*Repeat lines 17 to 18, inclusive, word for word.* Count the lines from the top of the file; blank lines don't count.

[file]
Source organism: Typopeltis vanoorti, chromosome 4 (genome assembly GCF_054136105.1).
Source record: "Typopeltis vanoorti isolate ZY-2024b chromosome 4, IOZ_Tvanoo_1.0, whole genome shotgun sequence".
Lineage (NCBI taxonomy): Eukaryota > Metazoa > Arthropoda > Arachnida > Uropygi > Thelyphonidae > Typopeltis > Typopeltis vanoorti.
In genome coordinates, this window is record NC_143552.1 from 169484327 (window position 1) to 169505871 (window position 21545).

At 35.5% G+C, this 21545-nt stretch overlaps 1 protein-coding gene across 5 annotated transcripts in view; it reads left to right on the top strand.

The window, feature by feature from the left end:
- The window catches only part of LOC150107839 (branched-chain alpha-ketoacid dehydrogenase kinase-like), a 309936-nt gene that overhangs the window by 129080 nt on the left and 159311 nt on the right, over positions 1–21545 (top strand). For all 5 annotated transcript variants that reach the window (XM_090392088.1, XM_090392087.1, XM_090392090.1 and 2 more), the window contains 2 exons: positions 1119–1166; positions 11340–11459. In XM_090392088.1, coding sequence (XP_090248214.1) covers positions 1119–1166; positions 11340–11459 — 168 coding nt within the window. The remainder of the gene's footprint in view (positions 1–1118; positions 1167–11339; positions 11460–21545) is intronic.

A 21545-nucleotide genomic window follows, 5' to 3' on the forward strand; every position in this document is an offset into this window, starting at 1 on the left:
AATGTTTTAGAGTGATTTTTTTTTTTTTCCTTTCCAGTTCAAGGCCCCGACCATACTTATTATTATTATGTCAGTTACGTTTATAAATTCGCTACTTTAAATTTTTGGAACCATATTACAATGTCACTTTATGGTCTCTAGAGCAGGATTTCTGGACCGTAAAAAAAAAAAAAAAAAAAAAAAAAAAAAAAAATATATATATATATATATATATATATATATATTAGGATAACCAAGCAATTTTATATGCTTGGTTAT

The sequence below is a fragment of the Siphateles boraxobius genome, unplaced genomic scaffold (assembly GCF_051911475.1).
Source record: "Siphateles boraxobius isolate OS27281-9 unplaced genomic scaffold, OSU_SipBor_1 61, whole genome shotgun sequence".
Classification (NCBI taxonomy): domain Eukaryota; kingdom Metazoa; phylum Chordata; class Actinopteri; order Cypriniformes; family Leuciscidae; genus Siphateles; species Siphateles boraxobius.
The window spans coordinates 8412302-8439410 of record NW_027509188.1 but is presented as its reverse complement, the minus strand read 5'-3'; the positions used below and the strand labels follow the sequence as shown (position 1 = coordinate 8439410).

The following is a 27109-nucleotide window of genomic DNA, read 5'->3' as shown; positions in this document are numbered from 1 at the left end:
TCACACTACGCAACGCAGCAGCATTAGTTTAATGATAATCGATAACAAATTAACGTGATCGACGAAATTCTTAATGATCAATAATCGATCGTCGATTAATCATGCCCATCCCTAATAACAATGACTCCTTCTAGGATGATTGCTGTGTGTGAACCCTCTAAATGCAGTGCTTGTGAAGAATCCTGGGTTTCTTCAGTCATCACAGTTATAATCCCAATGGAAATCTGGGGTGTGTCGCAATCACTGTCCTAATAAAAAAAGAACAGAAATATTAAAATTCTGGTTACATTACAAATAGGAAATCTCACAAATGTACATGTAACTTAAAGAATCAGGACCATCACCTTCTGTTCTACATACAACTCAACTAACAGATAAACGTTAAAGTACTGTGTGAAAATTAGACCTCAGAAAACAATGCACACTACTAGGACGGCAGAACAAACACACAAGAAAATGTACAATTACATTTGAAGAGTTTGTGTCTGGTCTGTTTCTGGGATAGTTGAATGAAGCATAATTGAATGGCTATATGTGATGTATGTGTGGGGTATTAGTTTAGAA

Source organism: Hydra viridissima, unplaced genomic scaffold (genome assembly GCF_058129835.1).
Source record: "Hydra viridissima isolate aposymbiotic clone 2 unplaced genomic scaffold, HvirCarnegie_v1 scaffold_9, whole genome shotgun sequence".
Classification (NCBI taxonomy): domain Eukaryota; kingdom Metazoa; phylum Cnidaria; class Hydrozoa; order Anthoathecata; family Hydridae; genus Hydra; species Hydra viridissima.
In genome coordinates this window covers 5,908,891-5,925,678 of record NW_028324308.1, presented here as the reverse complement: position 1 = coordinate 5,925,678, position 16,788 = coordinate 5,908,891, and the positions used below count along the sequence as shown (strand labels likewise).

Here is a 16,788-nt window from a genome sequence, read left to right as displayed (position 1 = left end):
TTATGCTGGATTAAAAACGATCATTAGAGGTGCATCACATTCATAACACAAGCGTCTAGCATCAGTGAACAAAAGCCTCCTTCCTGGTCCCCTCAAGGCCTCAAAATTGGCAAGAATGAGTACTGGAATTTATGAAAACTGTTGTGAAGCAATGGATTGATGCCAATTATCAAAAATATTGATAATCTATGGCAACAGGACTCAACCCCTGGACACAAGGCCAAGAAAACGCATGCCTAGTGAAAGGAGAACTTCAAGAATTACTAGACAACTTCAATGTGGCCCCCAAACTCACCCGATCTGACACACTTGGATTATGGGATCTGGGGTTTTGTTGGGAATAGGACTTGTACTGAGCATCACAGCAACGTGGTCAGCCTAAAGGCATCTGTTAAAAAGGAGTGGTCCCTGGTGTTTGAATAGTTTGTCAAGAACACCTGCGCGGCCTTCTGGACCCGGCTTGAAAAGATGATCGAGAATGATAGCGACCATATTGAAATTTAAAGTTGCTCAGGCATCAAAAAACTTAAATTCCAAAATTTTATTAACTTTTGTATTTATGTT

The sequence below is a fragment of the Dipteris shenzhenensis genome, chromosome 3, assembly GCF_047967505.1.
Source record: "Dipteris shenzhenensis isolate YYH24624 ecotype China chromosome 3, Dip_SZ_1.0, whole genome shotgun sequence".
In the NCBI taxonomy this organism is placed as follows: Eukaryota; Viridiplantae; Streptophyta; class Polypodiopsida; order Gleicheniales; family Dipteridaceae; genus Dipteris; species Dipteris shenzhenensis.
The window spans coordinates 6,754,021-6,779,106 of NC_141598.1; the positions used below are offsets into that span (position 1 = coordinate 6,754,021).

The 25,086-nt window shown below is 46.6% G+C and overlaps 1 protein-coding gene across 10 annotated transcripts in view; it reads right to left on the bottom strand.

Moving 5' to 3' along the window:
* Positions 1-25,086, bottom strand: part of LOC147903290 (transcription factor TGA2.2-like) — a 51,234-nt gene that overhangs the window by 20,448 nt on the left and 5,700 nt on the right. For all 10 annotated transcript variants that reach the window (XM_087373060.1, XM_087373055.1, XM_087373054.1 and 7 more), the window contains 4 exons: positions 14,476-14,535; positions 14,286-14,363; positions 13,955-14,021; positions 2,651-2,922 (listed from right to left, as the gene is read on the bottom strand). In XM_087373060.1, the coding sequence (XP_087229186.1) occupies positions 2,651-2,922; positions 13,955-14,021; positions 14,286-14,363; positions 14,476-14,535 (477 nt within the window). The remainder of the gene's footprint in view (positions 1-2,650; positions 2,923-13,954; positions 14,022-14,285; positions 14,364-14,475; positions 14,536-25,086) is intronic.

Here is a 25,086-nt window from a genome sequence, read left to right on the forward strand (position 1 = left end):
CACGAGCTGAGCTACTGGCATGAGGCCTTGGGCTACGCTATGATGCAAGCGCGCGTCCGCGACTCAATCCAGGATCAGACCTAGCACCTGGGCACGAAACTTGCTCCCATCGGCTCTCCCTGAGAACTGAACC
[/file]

Source record: "Hydra viridissima isolate aposymbiotic clone 2 unplaced genomic scaffold, HvirCarnegie_v1 scaffold_9, whole genome shotgun sequence".
Classification (NCBI taxonomy): domain Eukaryota; kingdom Metazoa; phylum Cnidaria; class Hydrozoa; order Anthoathecata; family Hydridae; genus Hydra; species Hydra viridissima.